Amid rampant acts of thuggery and the absence of a unified law for building places of worship—which Prime Minister Essam Sharaf seems to have forgotten all about—new forms of aggression have emerged. Extremist Islamic groups have put aside the law, undermined the authority of the State, and imposed their custody on public will in the most audacious, assertive, insolent manner. And why should not they when the official response to their threats and crimes is at best feeble and helpless. The authorities never go beyond holding traditional ‘reconciliation meetings’, a measure which victims see as an unequivocal insult and the utmost in humiliation since it places victim and offender on the same footing, and imposes on the former unjust settlements which flagrantly violate citizenship rights.
Before going through today's crime, I wish to remind that every cloud has a silver lining. What we witness today is nothing to compare with what awaits Egypt should those extremists—who wreak havoc on the homeland in the name of a religion they understand very little of—take hold of the country. The heinous acts committed every day at the hands of Islamists should serve as a dire warning for all of us—Muslims and Christians alike—especially that the coming weeks should see the contests for the legislative elections in full force. The challenge is to send to Parliament representatives loyal to the homeland, and keep away those who manipulate religion for their own ends.
The village of Merinab in Edfu, Aswan, houses a small, modest church consecrated to Mar-Girgis (St George). Time took its toll on the mudbrick building which was erected more than a century ago, and it became life threatening for the congregation. When the Copts filed an application to Aswan governorate in 2009 to restore the church, the committee tasked with investigating the site found the building in such an appalling state that it was beyond restoration; it had to be demolished and rebuilt. In June 2010, Aswan governor issued a decision to rebuild the church and an official licence was issued in December 2010 allowing for the “establishment of a ground floor, a loft, and domes in accordance with the height allowed by the local building regulations.” Needless to say that all the papers and drawings had been handed in to the authorities by the Church officials, and that an order to demolish the church was issued on 8 October 2010 prior to the one authorising the establishment of the new building.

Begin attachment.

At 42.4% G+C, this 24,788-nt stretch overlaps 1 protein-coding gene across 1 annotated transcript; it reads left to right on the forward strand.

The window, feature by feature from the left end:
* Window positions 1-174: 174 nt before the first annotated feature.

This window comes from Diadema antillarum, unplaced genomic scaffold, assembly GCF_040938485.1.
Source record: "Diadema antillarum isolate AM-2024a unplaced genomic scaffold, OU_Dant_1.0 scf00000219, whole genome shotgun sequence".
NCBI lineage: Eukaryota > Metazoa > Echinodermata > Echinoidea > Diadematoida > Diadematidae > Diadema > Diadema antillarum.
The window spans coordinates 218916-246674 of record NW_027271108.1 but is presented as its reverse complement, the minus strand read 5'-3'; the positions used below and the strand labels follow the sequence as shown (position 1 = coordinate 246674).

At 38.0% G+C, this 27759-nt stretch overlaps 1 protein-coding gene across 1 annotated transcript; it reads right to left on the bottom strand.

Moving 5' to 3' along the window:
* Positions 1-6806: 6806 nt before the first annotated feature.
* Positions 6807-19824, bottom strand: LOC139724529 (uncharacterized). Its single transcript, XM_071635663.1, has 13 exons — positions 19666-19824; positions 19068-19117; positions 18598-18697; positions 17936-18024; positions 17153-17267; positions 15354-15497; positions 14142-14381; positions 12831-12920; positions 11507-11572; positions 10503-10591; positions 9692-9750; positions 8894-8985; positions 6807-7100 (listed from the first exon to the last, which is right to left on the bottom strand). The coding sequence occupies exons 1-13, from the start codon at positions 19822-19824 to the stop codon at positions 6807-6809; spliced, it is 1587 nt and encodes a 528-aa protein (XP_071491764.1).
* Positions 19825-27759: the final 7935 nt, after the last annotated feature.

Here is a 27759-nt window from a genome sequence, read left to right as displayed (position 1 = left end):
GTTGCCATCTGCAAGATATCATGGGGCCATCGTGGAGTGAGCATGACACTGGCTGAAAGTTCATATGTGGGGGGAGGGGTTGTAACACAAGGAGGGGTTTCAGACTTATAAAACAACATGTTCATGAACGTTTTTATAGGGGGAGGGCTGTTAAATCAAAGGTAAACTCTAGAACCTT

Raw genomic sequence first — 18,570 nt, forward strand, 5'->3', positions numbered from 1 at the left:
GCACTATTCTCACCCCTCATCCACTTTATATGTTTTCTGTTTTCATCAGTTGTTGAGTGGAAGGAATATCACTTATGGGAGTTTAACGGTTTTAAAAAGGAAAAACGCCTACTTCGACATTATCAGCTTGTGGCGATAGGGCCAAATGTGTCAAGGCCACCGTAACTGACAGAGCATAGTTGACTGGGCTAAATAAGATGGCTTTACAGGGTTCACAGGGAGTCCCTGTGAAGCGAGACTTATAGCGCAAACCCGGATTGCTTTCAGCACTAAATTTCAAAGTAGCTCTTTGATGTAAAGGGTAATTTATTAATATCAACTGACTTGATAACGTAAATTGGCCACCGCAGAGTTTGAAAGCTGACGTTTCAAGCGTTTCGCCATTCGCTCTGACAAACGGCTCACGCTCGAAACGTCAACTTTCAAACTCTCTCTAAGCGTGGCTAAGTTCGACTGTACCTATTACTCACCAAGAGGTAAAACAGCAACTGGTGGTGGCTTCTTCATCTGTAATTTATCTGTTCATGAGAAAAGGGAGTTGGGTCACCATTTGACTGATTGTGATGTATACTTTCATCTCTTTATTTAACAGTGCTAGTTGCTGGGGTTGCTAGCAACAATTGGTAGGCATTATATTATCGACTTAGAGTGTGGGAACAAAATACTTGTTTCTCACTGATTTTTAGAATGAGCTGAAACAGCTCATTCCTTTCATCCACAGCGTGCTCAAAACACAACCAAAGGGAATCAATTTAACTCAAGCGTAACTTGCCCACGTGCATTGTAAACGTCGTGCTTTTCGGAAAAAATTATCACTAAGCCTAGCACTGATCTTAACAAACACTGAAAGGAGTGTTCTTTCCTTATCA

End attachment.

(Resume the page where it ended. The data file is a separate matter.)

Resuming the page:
Demolition works started, ground to a halt during the 25 January Revolution, and were later resumed in June 2011. The new building began to take shape and, even before it was completed or its exterior and interior finished, the elated Copts began to hold prayers inside. Given the normally courteous, neighbourly relations between the village Copts and Muslims, matters proceeded in a normal way. On Friday 2 September, the day following the Muslim Eid el-Fitr, the Copts were amazed to spot some villagers gathering outside their unfinished church, chanting hostile slogans and calling for the demolition of the church. The Copts cried for the help and protection of the local authorities, reminding that their actions were totally lawful and their new church fully licensed, but the officials turned a blind eye to their plight. A traditional conciliation session was held in the presence of the local military ruler General Adel Hassan, the director of Edfu intelligence Brigadier-General Ayman Fathy, as well as the village elders, sheikhs and churchmen. Extremist Muslim villagers demanded that the new building should have no tower or bells, carry no crosses, and that no external microphones should be installed—no such microphones are normally installed by churches, only by mosques. Amid the official inaction and reluctance to implement the law, the church officials had no option but to bow to these unfair demands.
Obviously, the churchmen did not realise then that this was not the end of the road; their submission merely encouraged the extremists to further flex their muscles coercively and impudently. On 6 September, the extremists were back besieging the church and demanding the demolition of the church’s fully-licensed domes. The church building is designed in an old, multi-domed, environment-friendly style; it has six domes.
The flagrantly fanatic justification offered by the Islamists for their unreasonable demands is sufficient to make any religiously-discerning Egyptian sick. Sheikh Mohamed Moussa said “the villagers are against a church because they are not used to a building of that name in their midst; the presence of the church,” he insisted, “provokes Muslim anger.” Ali Mekky, another sheikh, said that: “After the revolution, the Muslims were surprised to see a church erected upon a licence issued by the former regime. This was a mistake because Muslims are not used to see churches with domes; this is needless and affronts Muslims.”
It is distressing that such events take place amid the leniency and surrender of the officials charged with upholding the rule of law. After another futile conciliatory session in which the Church refused to offer any more concessions and the Islamists threatened to pull down the new church after the Muslim Friday prayers the following day, the local officials asked the Copts not to pray in the church “to avoid bloodshed and ward off problems”.
The matter remains suspended. It is typical of the prevalent post-revolution scene: rampant chaos amid an undeclared war between the Salafis whose power augments by the day, and the authorities whose leniency has thrown to the wind the dignity of the State.